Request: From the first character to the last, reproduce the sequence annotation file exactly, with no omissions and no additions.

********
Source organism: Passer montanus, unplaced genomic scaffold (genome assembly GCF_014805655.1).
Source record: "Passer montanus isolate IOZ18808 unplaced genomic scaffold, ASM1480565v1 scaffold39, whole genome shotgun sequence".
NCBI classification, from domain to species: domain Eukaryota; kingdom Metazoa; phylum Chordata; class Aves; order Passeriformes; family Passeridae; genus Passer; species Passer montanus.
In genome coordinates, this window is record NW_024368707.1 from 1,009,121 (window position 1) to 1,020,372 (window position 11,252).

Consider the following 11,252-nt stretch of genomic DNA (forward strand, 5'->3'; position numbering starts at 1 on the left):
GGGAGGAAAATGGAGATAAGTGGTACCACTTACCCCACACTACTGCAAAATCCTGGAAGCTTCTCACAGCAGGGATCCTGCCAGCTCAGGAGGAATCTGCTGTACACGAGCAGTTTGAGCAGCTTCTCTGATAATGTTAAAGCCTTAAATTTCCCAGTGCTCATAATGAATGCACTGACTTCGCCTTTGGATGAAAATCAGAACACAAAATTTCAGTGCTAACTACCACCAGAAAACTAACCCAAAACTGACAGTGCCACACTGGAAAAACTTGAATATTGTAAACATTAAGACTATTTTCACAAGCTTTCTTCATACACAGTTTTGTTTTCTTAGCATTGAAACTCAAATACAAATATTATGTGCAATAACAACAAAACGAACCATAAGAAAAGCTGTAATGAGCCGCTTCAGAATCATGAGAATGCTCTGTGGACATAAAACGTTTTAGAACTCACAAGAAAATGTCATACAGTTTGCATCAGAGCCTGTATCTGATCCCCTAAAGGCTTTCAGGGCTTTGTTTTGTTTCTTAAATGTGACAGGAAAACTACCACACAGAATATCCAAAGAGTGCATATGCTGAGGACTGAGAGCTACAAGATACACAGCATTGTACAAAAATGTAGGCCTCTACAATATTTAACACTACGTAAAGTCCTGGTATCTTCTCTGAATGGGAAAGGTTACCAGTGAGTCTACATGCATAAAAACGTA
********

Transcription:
Source organism: Passer montanus, unplaced genomic scaffold (genome assembly GCF_014805655.1).
Source record: "Passer montanus isolate IOZ18808 unplaced genomic scaffold, ASM1480565v1 scaffold39, whole genome shotgun sequence".
NCBI classification, from domain to species: domain Eukaryota; kingdom Metazoa; phylum Chordata; class Aves; order Passeriformes; family Passeridae; genus Passer; species Passer montanus.
In genome coordinates, this window is record NW_024368707.1 from 1,009,121 (window position 1) to 1,020,372 (window position 11,252).

Consider the following 11,252-nt stretch of genomic DNA (forward strand, 5'->3'; position numbering starts at 1 on the left):
GGGAGGAAAATGGAGATAAGTGGTACCACTTACCCCACACTACTGCAAAATCCTGGAAGCTTCTCACAGCAGGGATCCTGCCAGCTCAGGAGGAATCTGCTGTACACGAGCAGTTTGAGCAGCTTCTCTGATAATGTTAAAGCCTTAAATTTCCCAGTGCTCATAATGAATGCACTGACTTCGCCTTTGGATGAAAATCAGAACACAAAATTTCAGTGCTAACTACCACCAGAAAACTAACCCAAAACTGACAGTGCCACACTGGAAAAACTTGAATATTGTAAACATTAAGACTATTTTCACAAGCTTTCTTCATACACAGTTTTGTTTTCTTAGCATTGAAACTCAAATACAAATATTATGTGCAATAACAACAAAACGAACCATAAGAAAAGCTGTAATGAGCCGCTTCAGAATCATGAGAATGCTCTGTGGACATAAAACGTTTTAGAACTCACAAGAAAATGTCATACAGTTTGCATCAGAGCCTGTATCTGATCCCCTAAAGGCTTTCAGGGCTTTGTTTTGTTTCTTAAATGTGACAGGAAAACTACCACACAGAATATCCAAAGAGTGCATATGCTGAGGACTGAGAGCTACAAGATACACAGCATTGTACAAAAATGTAGGCCTCTACAATATTTAACACTACGTAAAGTCCTGGTATCTTCTCTGAATGGGAAAGGTTACCAGTGAGTCTACATGCATAAAAACGTA